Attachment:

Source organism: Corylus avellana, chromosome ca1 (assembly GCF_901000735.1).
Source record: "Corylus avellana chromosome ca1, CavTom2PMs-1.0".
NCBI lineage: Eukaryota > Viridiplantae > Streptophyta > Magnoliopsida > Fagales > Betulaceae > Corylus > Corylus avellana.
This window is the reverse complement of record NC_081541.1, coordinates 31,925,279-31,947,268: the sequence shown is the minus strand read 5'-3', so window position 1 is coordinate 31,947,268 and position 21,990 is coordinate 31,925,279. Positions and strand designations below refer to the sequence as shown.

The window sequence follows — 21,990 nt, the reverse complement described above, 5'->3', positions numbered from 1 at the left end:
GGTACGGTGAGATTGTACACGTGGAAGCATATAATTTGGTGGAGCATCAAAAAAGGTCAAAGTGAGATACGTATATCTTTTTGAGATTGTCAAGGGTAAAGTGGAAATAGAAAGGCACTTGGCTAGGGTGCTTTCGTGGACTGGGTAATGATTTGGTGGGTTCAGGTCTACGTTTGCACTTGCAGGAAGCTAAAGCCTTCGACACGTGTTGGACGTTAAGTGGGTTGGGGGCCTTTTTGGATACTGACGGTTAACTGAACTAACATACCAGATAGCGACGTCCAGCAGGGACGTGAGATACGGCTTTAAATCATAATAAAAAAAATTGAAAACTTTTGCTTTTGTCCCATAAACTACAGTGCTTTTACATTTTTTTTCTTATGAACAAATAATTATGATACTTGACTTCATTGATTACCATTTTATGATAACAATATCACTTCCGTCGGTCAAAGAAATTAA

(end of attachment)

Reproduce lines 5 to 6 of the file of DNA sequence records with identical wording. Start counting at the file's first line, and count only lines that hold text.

The window sequence follows — 21,990 nt, the reverse complement described above, 5'->3', positions numbered from 1 at the left end:
GGTACGGTGAGATTGTACACGTGGAAGCATATAATTTGGTGGAGCATCAAAAAAGGTCAAAGTGAGATACGTATATCTTTTTGAGATTGTCAAGGGTAAAGTGGAAATAGAAAGGCACTTGGCTAGGGTGCTTTCGTGGACTGGGTAATGATTTGGTGGGTTCAGGTCTACGTTTGCACTTGCAGGAAGCTAAAGCCTTCGACACGTGTTGGACGTTAAGTGGGTTGGGGGCCTTTTTGGATACTGACGGTTAACTGAACTAACATACCAGATAGCGACGTCCAGCAGGGACGTGAGATACGGCTTTAAATCATAATAAAAAAAATTGAAAACTTTTGCTTTTGTCCCATAAACTACAGTGCTTTTACATTTTTTTTCTTATGAACAAATAATTATGATACTTGACTTCATTGATTACCATTTTATGATAACAATATCACTTCCGTCGGTCAAAGAAATTAA